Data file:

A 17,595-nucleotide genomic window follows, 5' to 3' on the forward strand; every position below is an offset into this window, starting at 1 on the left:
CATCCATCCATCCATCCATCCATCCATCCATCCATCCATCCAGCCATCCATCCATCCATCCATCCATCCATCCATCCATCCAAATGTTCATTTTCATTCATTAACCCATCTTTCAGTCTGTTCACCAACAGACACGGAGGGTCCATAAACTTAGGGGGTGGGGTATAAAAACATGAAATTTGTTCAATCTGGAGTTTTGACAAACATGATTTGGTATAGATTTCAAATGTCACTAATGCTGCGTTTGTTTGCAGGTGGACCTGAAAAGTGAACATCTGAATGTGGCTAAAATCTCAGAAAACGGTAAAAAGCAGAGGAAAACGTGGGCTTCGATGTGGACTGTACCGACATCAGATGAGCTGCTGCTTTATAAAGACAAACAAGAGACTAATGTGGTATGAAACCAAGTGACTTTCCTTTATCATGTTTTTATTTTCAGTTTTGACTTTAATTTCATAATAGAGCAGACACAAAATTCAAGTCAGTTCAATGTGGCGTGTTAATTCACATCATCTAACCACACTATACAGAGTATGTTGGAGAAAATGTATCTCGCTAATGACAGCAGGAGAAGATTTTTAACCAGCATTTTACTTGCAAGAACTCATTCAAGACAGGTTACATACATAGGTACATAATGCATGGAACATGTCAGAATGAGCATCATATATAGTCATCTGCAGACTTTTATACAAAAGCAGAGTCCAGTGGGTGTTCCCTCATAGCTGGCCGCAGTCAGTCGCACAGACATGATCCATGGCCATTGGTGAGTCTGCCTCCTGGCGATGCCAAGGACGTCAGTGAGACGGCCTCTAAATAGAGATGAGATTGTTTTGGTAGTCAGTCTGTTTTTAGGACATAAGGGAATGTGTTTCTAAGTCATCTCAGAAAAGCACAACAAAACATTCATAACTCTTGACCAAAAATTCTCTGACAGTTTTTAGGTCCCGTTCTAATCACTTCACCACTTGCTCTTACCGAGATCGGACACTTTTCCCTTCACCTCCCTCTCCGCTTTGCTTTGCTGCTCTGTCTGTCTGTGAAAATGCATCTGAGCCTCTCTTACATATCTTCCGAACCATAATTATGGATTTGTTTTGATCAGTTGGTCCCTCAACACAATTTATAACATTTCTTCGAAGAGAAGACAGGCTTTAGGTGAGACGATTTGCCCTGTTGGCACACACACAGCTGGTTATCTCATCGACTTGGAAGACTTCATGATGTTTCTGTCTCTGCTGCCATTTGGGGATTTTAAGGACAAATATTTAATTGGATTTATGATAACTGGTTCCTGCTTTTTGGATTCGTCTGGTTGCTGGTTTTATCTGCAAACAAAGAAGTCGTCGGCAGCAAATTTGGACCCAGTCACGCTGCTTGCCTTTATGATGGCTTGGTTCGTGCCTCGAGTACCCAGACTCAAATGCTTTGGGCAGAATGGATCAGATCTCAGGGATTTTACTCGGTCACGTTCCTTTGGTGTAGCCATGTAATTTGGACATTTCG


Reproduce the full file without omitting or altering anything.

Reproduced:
A 17,595-nucleotide genomic window follows, 5' to 3' on the forward strand; every position below is an offset into this window, starting at 1 on the left:
CATCCATCCATCCATCCATCCATCCATCCATCCATCCATCCAGCCATCCATCCATCCATCCATCCATCCATCCATCCATCCAAATGTTCATTTTCATTCATTAACCCATCTTTCAGTCTGTTCACCAACAGACACGGAGGGTCCATAAACTTAGGGGGTGGGGTATAAAAACATGAAATTTGTTCAATCTGGAGTTTTGACAAACATGATTTGGTATAGATTTCAAATGTCACTAATGCTGCGTTTGTTTGCAGGTGGACCTGAAAAGTGAACATCTGAATGTGGCTAAAATCTCAGAAAACGGTAAAAAGCAGAGGAAAACGTGGGCTTCGATGTGGACTGTACCGACATCAGATGAGCTGCTGCTTTATAAAGACAAACAAGAGACTAATGTGGTATGAAACCAAGTGACTTTCCTTTATCATGTTTTTATTTTCAGTTTTGACTTTAATTTCATAATAGAGCAGACACAAAATTCAAGTCAGTTCAATGTGGCGTGTTAATTCACATCATCTAACCACACTATACAGAGTATGTTGGAGAAAATGTATCTCGCTAATGACAGCAGGAGAAGATTTTTAACCAGCATTTTACTTGCAAGAACTCATTCAAGACAGGTTACATACATAGGTACATAATGCATGGAACATGTCAGAATGAGCATCATATATAGTCATCTGCAGACTTTTATACAAAAGCAGAGTCCAGTGGGTGTTCCCTCATAGCTGGCCGCAGTCAGTCGCACAGACATGATCCATGGCCATTGGTGAGTCTGCCTCCTGGCGATGCCAAGGACGTCAGTGAGACGGCCTCTAAATAGAGATGAGATTGTTTTGGTAGTCAGTCTGTTTTTAGGACATAAGGGAATGTGTTTCTAAGTCATCTCAGAAAAGCACAACAAAACATTCATAACTCTTGACCAAAAATTCTCTGACAGTTTTTAGGTCCCGTTCTAATCACTTCACCACTTGCTCTTACCGAGATCGGACACTTTTCCCTTCACCTCCCTCTCCGCTTTGCTTTGCTGCTCTGTCTGTCTGTGAAAATGCATCTGAGCCTCTCTTACATATCTTCCGAACCATAATTATGGATTTGTTTTGATCAGTTGGTCCCTCAACACAATTTATAACATTTCTTCGAAGAGAAGACAGGCTTTAGGTGAGACGATTTGCCCTGTTGGCACACACACAGCTGGTTATCTCATCGACTTGGAAGACTTCATGATGTTTCTGTCTCTGCTGCCATTTGGGGATTTTAAGGACAAATATTTAATTGGATTTATGATAACTGGTTCCTGCTTTTTGGATTCGTCTGGTTGCTGGTTTTATCTGCAAACAAAGAAGTCGTCGGCAGCAAATTTGGACCCAGTCACGCTGCTTGCCTTTATGATGGCTTGGTTCGTGCCTCGAGTACCCAGACTCAAATGCTTTGGGCAGAATGGATCAGATCTCAGGGATTTTACTCGGTCACGTTCCTTTGGTGTAGCCATGTAATTTGGACATTTCG